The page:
The ceiling of a friend's rented bedroom sagged one foot down in the centre. He was never worried. He was legally blind (though he did know about it).

Sorontar
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Synistor 303
Snr. Officer
****
Australia Australia


Zenyna Ironbracker


« Reply #180 on: October 30, 2020, 06:02:25 am »



Sounds like fine comedy to me. The only thing missing was a loose mains wire in the electrical socket next to the sink (that's what we call it up here). Then the fumes from the glue would have generated another level of catastrophe.

I'm a bit intrigued by the stainless steel reinforced water hose. Generally those things can withstand enormous pressures. I was at the hardware store today, precisely looking at stainless steel wrapped extensions for lavatories, toilet, appliances. A typical rating for one of those is well over 1000 psi! That's a tremendous level of pressure you never see in a household application (water). Something strange must have happened.

For comparison, a soft transparent vinyl water hose has a rating of 50 psi. If the vinyl hose has glass fibre reinforcing mesh (the white and transparent kind) the rating goes up to 200 psi. A hard chlorinated PVC (CPVC) pipe (replacement for copper water pipe) has a rating of 400 psi for cold water, and 100 psi for boiling hot water.

Something unnatural is lurking in your water pipes  Wink

We were amazed too - but there was a hole in it that blew the wire weave open/apart (but didn't break). We can only assume there was a fault in the hose which eventually managed to form a bubble (like a hernia) that squeezed out through the stainless steel weave and then went "Bang!" The hole was big enough for me to stick my little finger into.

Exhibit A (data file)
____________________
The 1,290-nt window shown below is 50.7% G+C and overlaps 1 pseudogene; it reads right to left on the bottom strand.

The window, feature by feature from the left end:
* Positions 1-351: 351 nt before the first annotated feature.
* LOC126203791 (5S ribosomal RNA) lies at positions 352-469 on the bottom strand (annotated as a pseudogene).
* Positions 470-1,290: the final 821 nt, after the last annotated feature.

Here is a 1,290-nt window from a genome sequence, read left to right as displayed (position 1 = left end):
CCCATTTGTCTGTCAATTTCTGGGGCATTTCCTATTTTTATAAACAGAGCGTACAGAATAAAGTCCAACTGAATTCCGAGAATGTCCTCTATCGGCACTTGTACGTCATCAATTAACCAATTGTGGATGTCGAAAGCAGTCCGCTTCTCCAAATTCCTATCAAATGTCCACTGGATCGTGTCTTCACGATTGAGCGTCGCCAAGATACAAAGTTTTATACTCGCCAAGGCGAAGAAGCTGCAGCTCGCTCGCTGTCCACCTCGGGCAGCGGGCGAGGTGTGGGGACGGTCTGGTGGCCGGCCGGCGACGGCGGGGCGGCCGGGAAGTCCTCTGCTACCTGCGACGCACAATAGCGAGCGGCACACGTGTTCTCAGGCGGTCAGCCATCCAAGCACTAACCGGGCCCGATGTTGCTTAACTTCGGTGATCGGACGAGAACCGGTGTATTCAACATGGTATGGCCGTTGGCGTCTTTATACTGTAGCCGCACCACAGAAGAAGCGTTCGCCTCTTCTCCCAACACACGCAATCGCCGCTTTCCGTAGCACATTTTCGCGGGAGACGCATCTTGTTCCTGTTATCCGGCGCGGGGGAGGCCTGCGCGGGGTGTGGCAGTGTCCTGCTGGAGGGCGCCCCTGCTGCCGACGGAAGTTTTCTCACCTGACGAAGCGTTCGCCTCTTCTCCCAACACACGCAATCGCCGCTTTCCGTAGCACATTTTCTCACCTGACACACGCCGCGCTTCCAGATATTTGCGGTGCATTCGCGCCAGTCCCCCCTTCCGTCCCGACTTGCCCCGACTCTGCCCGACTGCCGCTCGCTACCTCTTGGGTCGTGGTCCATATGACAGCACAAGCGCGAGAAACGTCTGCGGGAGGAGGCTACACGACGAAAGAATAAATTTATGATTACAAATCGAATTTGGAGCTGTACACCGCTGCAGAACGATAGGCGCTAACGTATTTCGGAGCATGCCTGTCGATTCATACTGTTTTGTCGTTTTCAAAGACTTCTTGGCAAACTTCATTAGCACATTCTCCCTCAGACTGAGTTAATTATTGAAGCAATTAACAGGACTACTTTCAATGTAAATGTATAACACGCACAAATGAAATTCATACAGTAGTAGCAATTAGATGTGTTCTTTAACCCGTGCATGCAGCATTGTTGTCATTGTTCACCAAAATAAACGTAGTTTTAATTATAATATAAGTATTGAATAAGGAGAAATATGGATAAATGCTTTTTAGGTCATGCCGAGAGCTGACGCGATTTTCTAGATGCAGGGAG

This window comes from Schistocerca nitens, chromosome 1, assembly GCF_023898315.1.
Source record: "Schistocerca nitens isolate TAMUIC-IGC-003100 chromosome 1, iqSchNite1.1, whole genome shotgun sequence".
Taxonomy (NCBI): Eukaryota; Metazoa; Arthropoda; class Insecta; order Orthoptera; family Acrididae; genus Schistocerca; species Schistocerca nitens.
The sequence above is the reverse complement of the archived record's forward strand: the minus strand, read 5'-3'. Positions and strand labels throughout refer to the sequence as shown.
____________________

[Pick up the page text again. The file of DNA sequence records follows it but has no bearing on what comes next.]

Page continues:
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Sir Henry
Zeppelin Captain
*****
United Kingdom United Kingdom


Poking the i's and drinking the t's


« Reply #181 on: November 10, 2020, 11:44:30 am »

[snip] Reminds me of years ago when I was in the lounge watching Farscape. Ad break, so I went down the carpetted hallway to the toilet. The carpet was having a wierd squelch feel and sound and I quickly realised that the washing machine in the bathroom was leaking water. The hose from the washing machine went into the bath/shower but had been removed for a shower earlier in the day and the washing machine had been started without putting the hose back in the bath.
Last month our washing machine sprung a leak underneath. The problem was that it is in the kitchen which has laminate flooring. The flooring doesn't go under the washing machine (not enough height under the countertop) so it leaked for a few days without being visible. It was only when the floor started to feel spongy that we realised what was happening. So I took out the machine, fixed the pipe, put on the central heating and ran a dehumidifier for almost a week before it slowed enough for me to suspect it was only picking up the ambient moisture in the air. Replaced the washing machine and all was well.

For a fortnight, when the dishwasher next to it did the same &%^$ing thing! Repeat the routine, but this time with added rodent traps and poison. I don't believe in coincidences.
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I speak in syllabubbles. They rise to the surface by the force of levity and pop out of my mouth unneeded and unheeded.
Cry "Have at!" and let's lick the togs of Waugh!